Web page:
Bones of Contention
Underwater archaeologist unravels early cultures
A broken knife tip might seem to be an insignificant find for a seasoned archeologist like Dr. Jessi Halligan. Such fragments are easily found by anyone who knows to look for them in the Aucilla River basin.
But in addition to an object, itself, the context in which it is found is important. Halligan found a particular knife tip amid a pile of matter that had been digested by a mastodon more than 1,000 years before humans were believed to have inhabited the area.
The archeological community is still shaking its head.
Halligan is an assistant professor of anthropology at Florida State University. She specializes in underwater archaeology, but unlike most of her peers, she is not particularly interested in shipwrecks. She focuses instead on submerged landscapes in her efforts to better understand the lives of the first peoples to populate North America.
When Jessi Halligan speaks about the geologic past, she vividly describes an unfamiliar world where land masses were much larger than they are today and grassy plains existed where forests now stand. There, mastodons, mammoths, bison, wolves and hunter-gatherers hung out at pools created by springs and left behind bones and broken tools that today are accessible only by divers.
As a child, Halligan was fascinated by Howard Carter’s discovery of Pharaoh Tutankhamun’s tomb. She later volunteered to help with archeological digs in her home state of South Dakota. She saw an ocean for the first time when she flew into Boston to begin her undergraduate anthropology studies. At Harvard University, she divided her time among her classwork, rugby practice and dig sites, including some that figured in a field study at Martha’s Vineyard.
“It just kept percolating in the back of my brain about how much our studies of people in the past are impacted by where the land is, where the water is and where the water has destroyed the land,” Halligan said.
After five years spent working in cultural resource management, Halligan went to graduate school at Texas A&M University. Drawn to its spring-connected river systems and the history of finds in the region, she chose the Aucilla River area to be the subject of her thesis. She worked to determine whether artifacts found at the bottom of the Aucilla had been moved along by rains and rivers or remained near the spots where they were discarded thousands of years ago.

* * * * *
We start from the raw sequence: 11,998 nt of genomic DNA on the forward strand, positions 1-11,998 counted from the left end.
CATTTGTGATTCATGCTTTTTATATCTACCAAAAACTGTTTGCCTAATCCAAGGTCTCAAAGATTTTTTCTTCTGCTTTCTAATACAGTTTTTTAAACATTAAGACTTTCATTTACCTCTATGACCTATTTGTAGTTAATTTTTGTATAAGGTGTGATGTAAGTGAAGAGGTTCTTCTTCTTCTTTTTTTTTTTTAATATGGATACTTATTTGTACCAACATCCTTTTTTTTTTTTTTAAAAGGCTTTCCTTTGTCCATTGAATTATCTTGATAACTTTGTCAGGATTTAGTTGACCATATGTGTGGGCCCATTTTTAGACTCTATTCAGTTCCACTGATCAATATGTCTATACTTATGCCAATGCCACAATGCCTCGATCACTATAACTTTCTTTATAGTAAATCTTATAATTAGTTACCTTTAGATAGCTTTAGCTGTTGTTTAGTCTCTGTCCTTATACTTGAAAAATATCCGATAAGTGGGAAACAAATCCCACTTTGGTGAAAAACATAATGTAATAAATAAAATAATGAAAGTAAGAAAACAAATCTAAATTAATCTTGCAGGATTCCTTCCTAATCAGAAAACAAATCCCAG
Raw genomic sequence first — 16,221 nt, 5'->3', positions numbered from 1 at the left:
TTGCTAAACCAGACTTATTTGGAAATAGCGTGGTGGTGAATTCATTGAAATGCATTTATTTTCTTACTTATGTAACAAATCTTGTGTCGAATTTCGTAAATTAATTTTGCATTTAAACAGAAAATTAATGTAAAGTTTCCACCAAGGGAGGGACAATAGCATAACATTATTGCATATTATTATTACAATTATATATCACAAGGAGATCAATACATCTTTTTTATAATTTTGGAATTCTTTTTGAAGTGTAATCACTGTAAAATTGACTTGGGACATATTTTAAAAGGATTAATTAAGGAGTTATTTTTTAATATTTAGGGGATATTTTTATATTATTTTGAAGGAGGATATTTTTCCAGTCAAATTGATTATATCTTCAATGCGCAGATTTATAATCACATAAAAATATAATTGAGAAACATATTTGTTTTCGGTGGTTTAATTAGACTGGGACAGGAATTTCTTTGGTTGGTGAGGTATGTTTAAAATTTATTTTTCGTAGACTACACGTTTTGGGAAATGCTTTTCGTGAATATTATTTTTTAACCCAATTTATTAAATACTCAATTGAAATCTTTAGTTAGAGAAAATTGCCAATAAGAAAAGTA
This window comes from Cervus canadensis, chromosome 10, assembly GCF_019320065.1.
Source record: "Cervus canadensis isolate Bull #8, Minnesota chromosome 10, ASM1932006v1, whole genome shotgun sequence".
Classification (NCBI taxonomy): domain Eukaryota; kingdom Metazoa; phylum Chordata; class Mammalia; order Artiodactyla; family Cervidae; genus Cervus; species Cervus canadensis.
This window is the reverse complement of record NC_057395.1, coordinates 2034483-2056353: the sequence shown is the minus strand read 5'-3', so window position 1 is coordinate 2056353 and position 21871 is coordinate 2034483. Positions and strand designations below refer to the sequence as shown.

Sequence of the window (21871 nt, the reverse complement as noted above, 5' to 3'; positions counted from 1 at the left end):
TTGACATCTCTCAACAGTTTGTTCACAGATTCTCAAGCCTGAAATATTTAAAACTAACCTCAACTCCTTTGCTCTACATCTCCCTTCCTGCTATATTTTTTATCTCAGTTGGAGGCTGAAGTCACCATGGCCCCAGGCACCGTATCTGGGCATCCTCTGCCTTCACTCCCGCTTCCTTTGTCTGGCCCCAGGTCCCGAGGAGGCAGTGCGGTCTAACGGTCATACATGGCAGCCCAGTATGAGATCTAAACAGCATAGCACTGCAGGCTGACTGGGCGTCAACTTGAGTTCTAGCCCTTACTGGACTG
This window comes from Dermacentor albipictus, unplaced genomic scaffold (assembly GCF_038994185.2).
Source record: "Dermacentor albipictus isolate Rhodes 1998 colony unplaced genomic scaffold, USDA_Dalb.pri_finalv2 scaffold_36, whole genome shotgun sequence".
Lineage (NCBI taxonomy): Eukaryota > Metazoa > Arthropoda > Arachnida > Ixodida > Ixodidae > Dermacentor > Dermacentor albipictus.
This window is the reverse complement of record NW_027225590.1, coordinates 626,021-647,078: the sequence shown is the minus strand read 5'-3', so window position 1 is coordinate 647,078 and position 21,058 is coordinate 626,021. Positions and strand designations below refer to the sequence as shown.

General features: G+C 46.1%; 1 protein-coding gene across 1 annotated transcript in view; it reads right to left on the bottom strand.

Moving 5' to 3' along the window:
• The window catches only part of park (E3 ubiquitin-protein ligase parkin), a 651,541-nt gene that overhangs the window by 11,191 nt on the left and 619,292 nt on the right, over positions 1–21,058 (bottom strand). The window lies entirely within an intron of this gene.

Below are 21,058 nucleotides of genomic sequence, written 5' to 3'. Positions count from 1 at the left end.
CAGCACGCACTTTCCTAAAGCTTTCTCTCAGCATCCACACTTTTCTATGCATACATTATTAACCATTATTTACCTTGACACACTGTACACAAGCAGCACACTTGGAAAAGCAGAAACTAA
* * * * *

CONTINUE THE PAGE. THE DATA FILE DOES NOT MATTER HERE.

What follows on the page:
For the most part, she found the latter to be true.
In 2012, Halligan published her dissertation and received permission to pursue further investigation into the controversial Page-Ladson site further down the Aucilla River. More than a decade before, divers’ stories of spear points attracted the attention of researchers from the University of Florida and the Bureau of Archeological Research in Tallahassee.
“They spent the next 10 years excavating there, and they found in this layer they called Stratum 3 a mixture of sand and what turned out to be mastodon digesta — essentially mastodon poop — that dated to more than 14,400 years old,” Halligan explained. “They found a mastodon tusk that had cut marks on it in a place that would have been inside the mastodon skull.”
To paleontologist David Webb and archeologist James Dunbar, this was clear evidence that humans were present in the area prior to the earliest known settlers, the Clovis culture, which dates to approximately 13,000 years ago.
“It was really exciting, but a lot of researchers politely ignored this site because they would say, ‘Well, you’re in the bottom of a dark river. How sure are you that this stuff is real?’” Halligan said.
The marks on the tusk might have been caused by something other than a knife. There was not sufficient evidence to rewrite history. Not yet.
Halligan went to the site along with Dunbar and one of her professors in hopes of resolving the matter. During their first year of excavation, they found nothing. Then, among mastodon tusks and bones from a camel-like creature, the palaeolama, she discovered a knife point.
“Over the last several years, we found several more artifacts in that sand and elephant poop layer — about 15 altogether — and all of them are
clustered where the bones are. We are not finding any where the bones aren’t,” Halligan said.
Last summer, Halligan returned to Page-Ladson hoping to learn more about the humans who lived there at the end of the last ice age. During an excavation, she made a groundbreaking discovery — two projectile points, one of the Bolen style, the other of the Suwannee style. Both are common in the region, but archeologists had never been able to accurately date them because no carbon-based materials had been found with them. Halligan discovered her points on what appeared to be an ancient hearth filled with carbon-rich charcoal.
“We thought there was like 1,000 years between them (the Bolen and Suwanee cultural phases), but the points were on opposite sides of the same hearth, so are they the same age?” Halligan said. “We don’t know. We’ll see what the radiocarbon dating tells us.”
Every Fossil Has a Story to Offer
The Page-Ladson site, located about 45 minutes from Tallahassee on the Aucilla River, is the oldest known site of human life in the Southeast. Using radiocarbon dating techniques, researchers have determined that artifacts at the site are about 14,550 years old.